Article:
Waters Off B.C. Coast Awash in Plastic Particles

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“There is extensive contamination of sea water by micro-plastics,” confirmed Peter Ross, a former research scientist with the Federal Institute of Ocean Sciences in Sidney on Vancouver Island. “It raises the questions: where are they coming from and do they pose a threat to the food web?

Plastic is a solution that can be made for little money, it’s durable, and very versatile. In other words, it’s extremely tempting to use it and people today use a lot of it. According to the UN, “of the 300 million tons of plastic produced in the world each year about 6 million tons end up in the oceans.” Americans alone throw away approximately 35 billion plastic bottles per year.

According to the Director of a new ocean pollution program at the Vancouver Aquarium, after analyzing water samples from the coast of B.C. they found 9,200 particles of plastic per cubic meter! Micro-plastics, which are the size of a coffee ground, were found to increase in proximity to the mainland coast. On a personal note, I have seen this on remote beaches in Central America. Walking a dead quiet beach that looks pristine only to find with a closer look at the sand, small plastic particles mixed in from the high tide.

Related: 19 Year Old Has Feasible Plan to Clean Our Oceans of Plastic

Micro-plastic found in the ocean

Micro-plastic found in the ocean

Plastic never really goes away. Every piece of plastic ever made is still here today and will be for over a 1,000 years. Making 300,000 tons a year piles up quick. Where does it all go? We are now seeing where it goes. Much breaks down into small particles that is easily ingested by plankton, invertebrates and other marine life forming the base of the food chain. By ingesting the plastic, these organisms believe they are full and ultimately starve to death.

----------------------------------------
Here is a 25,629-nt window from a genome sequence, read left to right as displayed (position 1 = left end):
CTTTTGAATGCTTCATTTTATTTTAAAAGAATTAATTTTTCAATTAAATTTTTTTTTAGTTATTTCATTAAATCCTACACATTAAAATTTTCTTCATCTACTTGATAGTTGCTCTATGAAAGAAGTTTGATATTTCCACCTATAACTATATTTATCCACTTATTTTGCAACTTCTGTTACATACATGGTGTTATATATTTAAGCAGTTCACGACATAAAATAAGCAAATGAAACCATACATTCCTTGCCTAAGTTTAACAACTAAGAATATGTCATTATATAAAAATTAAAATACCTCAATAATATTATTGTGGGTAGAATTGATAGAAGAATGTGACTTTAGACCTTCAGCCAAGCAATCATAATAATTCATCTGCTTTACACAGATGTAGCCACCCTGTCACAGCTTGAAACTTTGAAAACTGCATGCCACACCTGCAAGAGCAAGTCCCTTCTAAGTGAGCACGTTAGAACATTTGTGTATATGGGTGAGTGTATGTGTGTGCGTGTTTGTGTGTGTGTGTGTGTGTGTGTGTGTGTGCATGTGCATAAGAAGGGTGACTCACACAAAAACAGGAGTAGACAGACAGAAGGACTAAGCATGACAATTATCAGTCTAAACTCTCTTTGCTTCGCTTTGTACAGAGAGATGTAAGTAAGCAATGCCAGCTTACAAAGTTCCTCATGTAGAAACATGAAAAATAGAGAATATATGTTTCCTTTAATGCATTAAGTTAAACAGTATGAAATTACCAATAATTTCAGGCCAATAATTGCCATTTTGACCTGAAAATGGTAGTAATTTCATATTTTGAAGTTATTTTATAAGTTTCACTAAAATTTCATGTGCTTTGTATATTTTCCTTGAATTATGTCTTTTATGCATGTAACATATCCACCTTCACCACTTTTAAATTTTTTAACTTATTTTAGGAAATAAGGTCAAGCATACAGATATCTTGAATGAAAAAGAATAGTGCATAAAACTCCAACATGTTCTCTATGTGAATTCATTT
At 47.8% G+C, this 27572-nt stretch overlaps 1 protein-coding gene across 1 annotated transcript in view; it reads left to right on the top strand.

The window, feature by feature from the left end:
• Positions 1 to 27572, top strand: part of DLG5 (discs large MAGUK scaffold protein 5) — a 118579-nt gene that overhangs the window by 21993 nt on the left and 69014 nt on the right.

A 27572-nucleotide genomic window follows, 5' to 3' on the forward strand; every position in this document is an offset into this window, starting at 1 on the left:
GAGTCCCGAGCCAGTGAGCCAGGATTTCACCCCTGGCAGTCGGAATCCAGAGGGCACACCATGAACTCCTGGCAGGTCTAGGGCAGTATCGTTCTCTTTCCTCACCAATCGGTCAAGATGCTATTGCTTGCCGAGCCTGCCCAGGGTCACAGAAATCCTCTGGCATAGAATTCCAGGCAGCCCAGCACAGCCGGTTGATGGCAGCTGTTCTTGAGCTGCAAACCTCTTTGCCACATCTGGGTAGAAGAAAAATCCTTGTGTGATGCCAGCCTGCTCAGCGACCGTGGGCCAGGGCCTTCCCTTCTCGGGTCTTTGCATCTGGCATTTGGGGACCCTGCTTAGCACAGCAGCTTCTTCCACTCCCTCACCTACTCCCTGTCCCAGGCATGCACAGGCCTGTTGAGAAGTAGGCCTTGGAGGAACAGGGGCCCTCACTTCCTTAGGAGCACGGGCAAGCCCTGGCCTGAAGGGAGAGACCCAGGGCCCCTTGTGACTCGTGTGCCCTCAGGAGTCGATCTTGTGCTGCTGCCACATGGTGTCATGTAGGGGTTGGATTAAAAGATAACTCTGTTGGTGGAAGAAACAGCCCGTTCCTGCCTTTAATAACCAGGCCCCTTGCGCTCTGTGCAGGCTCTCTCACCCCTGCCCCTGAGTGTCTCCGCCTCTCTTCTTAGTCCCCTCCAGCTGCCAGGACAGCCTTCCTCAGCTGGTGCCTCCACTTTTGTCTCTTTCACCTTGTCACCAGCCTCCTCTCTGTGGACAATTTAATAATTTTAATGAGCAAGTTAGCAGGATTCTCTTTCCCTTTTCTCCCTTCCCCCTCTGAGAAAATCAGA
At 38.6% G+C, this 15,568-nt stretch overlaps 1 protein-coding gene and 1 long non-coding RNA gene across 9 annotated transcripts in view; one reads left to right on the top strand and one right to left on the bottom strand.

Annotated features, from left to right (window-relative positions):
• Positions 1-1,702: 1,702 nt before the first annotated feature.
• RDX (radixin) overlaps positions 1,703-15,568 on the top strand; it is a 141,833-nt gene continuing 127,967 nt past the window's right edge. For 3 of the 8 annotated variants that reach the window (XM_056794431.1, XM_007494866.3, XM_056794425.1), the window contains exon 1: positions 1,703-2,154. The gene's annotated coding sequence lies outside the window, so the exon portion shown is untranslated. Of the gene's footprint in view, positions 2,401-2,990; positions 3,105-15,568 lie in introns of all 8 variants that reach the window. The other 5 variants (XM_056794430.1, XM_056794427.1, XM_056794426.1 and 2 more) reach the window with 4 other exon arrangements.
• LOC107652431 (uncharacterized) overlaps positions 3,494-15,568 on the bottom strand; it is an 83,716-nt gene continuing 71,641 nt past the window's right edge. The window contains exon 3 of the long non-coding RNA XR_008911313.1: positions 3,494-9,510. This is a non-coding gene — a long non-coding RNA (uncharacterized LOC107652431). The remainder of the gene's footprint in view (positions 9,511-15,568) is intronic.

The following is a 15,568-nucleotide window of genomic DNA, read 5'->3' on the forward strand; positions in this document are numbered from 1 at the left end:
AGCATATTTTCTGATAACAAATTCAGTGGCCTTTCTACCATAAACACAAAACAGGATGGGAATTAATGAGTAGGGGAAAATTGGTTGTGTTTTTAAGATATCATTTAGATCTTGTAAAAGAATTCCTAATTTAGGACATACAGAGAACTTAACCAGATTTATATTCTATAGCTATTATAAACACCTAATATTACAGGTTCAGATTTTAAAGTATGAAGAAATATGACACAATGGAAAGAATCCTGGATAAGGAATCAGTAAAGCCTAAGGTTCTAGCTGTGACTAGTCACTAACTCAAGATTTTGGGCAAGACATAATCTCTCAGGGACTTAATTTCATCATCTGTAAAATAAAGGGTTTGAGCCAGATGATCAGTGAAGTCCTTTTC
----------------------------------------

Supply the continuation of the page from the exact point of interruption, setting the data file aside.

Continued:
According to researchers, resident killer whales in the Salish Sea are the most polluted marine mammals on Earth. They also studied harbour seals as indicators of marine pollution, emerging threats such as flame retardants, hydrocarbons and pesticides, and the impact of pesticides on Fraser River sockeye salmon.

Here is the scary part. “The federal government put an axe to our efforts,” said Ross. “it’s kind of embarrassing. Canadians expect someone to be looking out for concerns in the ocean.” It our greatest natural resource. How can so called “leaders” who know nothing about the oceans or science make calls on the people’s behalf like that? It’s illogical.

In response, Ross was hired by the Vancouver Aquarium to head up the new ocean pollution program. “I am heartened that the aquarium has stepped up to the plate.” said Ross.

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